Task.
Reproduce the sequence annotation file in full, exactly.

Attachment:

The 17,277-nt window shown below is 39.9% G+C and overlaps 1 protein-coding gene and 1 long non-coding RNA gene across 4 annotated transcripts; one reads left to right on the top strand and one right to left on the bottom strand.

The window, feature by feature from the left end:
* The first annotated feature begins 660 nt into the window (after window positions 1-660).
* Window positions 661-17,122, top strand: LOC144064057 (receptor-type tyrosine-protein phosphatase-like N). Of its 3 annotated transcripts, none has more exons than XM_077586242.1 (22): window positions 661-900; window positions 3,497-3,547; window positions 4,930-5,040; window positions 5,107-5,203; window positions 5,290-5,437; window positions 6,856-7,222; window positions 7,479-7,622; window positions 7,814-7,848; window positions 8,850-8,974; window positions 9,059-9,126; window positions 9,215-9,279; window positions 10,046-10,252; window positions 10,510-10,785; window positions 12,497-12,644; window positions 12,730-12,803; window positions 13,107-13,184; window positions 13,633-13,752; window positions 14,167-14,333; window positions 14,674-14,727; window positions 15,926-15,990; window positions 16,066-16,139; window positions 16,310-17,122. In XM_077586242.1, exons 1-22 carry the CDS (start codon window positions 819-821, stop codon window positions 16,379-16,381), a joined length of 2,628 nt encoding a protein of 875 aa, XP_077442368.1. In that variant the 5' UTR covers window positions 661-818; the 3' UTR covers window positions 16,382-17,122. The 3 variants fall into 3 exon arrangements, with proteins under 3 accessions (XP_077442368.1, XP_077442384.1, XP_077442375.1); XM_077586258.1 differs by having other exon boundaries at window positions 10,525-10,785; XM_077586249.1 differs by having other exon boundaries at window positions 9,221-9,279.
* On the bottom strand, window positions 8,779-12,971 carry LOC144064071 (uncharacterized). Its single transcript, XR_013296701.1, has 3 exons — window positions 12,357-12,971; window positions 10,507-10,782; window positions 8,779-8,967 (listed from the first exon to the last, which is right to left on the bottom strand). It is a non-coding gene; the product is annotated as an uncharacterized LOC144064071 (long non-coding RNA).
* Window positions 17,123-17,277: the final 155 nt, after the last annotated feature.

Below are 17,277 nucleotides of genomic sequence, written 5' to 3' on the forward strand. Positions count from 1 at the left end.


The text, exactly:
The 17,277-nt window shown below is 39.9% G+C and overlaps 1 protein-coding gene and 1 long non-coding RNA gene across 4 annotated transcripts; one reads left to right on the top strand and one right to left on the bottom strand.

The window, feature by feature from the left end:
* The first annotated feature begins 660 nt into the window (after window positions 1-660).
* Window positions 661-17,122, top strand: LOC144064057 (receptor-type tyrosine-protein phosphatase-like N). Of its 3 annotated transcripts, none has more exons than XM_077586242.1 (22): window positions 661-900; window positions 3,497-3,547; window positions 4,930-5,040; window positions 5,107-5,203; window positions 5,290-5,437; window positions 6,856-7,222; window positions 7,479-7,622; window positions 7,814-7,848; window positions 8,850-8,974; window positions 9,059-9,126; window positions 9,215-9,279; window positions 10,046-10,252; window positions 10,510-10,785; window positions 12,497-12,644; window positions 12,730-12,803; window positions 13,107-13,184; window positions 13,633-13,752; window positions 14,167-14,333; window positions 14,674-14,727; window positions 15,926-15,990; window positions 16,066-16,139; window positions 16,310-17,122. In XM_077586242.1, exons 1-22 carry the CDS (start codon window positions 819-821, stop codon window positions 16,379-16,381), a joined length of 2,628 nt encoding a protein of 875 aa, XP_077442368.1. In that variant the 5' UTR covers window positions 661-818; the 3' UTR covers window positions 16,382-17,122. The 3 variants fall into 3 exon arrangements, with proteins under 3 accessions (XP_077442368.1, XP_077442384.1, XP_077442375.1); XM_077586258.1 differs by having other exon boundaries at window positions 10,525-10,785; XM_077586249.1 differs by having other exon boundaries at window positions 9,221-9,279.
* On the bottom strand, window positions 8,779-12,971 carry LOC144064071 (uncharacterized). Its single transcript, XR_013296701.1, has 3 exons — window positions 12,357-12,971; window positions 10,507-10,782; window positions 8,779-8,967 (listed from the first exon to the last, which is right to left on the bottom strand). It is a non-coding gene; the product is annotated as an uncharacterized LOC144064071 (long non-coding RNA).
* Window positions 17,123-17,277: the final 155 nt, after the last annotated feature.

Below are 17,277 nucleotides of genomic sequence, written 5' to 3' on the forward strand. Positions count from 1 at the left end.